Dr. Sprecher, who is involved in the procurement and use of drugs for Doctors Without Borders but was not directly treating Dr. Khan, said another factor was that Dr. Khan’s virus levels were so high it was believed the drug would probably not work.
He said the treatment team never discussed the option of using the drug with Dr. Khan himself, deciding it would do so only if it decided to go ahead with the treatment.
“There are an awful lot of people who are very traumatized by the whole event,” Dr. Sprecher said in a telephone interview from Brussels on Tuesday.
At the time the decision was made, less was known about ZMapp, which may have helped the two American relief workers, Dr. Kent Brantly and Nancy Writebol, who were initially treated in Liberia and then evacuated.
Dr. Sprecher said the Spanish priest, the Rev. Miguel Pajares, had received the first of three recommended doses of ZMapp. He said the drug sent to Spain had originally been obtained by Doctors Without Borders and the World Health Organization for use in emergencies. It was kept at the University Hospital of Geneva, which had the authority to decide how the drug was used.
Father Pajares worked in a hospital in Liberia and was the first European to return home after being infected with Ebola. The Spanish Health Ministry confirmed that it had obtained ZMapp for him, but hospital officials in Madrid, citing patient confidentiality rules, declined to say whether Father Pajares had ultimately been treated with ZMapp. Officials said he would be cremated in a sealed coffin, with no autopsy, to reduce the risk of any further contagion.
Also on Tuesday, the press in Canada reported that the country’s Health Ministry planned to offer hundreds of doses of an experimental vaccine for use in Africa.
Dr. Kieny of the W.H.O. said Tuesday that intensifying public health measures to contain the outbreak was more important than supplying drugs. “It is very important to not give false hope to anybody that Ebola can be treated now,” she said.
A string of coincidences led to the decision in Dr. Khan’s case, Dr. Sprecher said. A Canadian team setting up a laboratory had taken some of the drug with it to Sierra Leone. It set up shop next to the Doctors Without Borders treatment center in Kailahun, and let the relief organization know the drug was available.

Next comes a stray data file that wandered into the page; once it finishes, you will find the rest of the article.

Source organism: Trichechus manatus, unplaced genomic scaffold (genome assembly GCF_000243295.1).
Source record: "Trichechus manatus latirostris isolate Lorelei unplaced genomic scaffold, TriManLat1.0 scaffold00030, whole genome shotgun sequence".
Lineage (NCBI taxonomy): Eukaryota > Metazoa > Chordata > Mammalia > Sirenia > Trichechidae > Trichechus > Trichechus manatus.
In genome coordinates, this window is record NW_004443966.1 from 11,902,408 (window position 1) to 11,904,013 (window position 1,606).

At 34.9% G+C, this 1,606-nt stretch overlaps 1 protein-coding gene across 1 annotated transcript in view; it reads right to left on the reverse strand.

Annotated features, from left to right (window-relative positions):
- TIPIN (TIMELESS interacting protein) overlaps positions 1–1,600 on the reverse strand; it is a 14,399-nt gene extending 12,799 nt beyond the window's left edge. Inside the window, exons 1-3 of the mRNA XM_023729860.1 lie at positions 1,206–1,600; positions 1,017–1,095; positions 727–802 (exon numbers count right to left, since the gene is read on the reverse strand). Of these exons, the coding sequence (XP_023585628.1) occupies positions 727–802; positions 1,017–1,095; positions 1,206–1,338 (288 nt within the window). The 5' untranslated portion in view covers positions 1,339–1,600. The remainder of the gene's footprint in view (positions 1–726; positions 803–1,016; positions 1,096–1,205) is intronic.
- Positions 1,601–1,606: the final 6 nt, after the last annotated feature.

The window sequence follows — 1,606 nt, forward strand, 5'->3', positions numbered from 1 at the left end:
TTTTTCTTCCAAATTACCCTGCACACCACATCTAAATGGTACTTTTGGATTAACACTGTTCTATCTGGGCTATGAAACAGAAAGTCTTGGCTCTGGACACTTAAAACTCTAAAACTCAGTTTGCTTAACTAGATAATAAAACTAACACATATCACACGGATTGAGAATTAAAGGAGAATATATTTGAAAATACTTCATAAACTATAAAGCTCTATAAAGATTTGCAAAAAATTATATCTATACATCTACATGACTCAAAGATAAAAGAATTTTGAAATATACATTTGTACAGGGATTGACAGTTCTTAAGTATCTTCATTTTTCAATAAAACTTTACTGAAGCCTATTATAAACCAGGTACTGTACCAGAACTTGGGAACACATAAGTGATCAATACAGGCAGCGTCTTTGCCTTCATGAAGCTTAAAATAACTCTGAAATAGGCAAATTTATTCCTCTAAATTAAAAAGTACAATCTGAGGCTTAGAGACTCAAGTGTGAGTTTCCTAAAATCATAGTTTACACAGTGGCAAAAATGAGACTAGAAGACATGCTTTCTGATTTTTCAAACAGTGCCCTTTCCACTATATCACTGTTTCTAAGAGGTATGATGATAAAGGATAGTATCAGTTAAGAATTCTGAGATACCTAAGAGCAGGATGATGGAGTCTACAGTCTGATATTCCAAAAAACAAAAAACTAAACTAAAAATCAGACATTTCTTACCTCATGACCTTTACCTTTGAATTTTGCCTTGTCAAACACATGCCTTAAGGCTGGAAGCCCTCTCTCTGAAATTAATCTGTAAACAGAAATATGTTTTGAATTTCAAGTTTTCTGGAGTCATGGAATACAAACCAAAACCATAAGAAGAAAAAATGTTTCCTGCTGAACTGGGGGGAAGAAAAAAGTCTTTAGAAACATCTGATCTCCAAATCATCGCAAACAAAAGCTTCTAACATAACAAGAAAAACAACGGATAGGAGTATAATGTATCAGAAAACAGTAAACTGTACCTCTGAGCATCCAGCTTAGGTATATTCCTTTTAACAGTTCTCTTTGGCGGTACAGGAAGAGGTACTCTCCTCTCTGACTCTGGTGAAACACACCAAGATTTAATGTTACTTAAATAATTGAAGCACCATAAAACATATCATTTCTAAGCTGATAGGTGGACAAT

Dr. Khan was in charge of the Lassa fever ward in Kenema, which had become the Ebola ward. But when he became ill he was moved to Kailahun so he would not be treated by his own colleagues. Dr. Khan was going to be airlifted to Switzerland, where he would receive better care, making the drug less necessary, his treatment team reasoned. But after the decision was made, and just before he was to depart, Dr. Khan began vomiting and having diarrhea, and the transportation company refused to take him.
Dr. Daniel G. Bausch, an associate professor of tropical medicine at Tulane University who was involved in the discussions, said that he disagreed with the decision and that if he were sick with a life-threatening disease he would have wanted the drug, even if it had not undergone safety testing.
He also said he thought Dr. Khan should have been asked for his own opinion. “Dr. Khan was the perfect patient, I think, to understand the complexities of that gray area,” he said.
Nonetheless, he said that it was a close call and that he respected the decision of the doctors on the ground. “There was considerable difference of opinion even within M.S.F.,” he said.
Dr. Bausch, who has been a consultant to the W.H.O., said he had been a close friend of Dr. Khan and had recruited him in 2004 to take over the Lassa fever ward at the hospital in Kenema, a dangerous job given that the previous holder of the position had died from Lassa fever.
Dr. Bausch was in Sierra Leone until July 16. When he and Dr. Khan said goodbye to each other that day, Dr. Khan felt well. But he became sick within hours and tested positive for Ebola virus around July 21 or July 22, setting the stage for the decision.
“We were willing to try anything,” said Dr. Khan’s sister, Umu Khan. “It was not right; we should have had a say.”
Nick Cumming-Bruce contributed reporting from Geneva, Raphael Minder from Madrid, and Elena Schneider from Washington.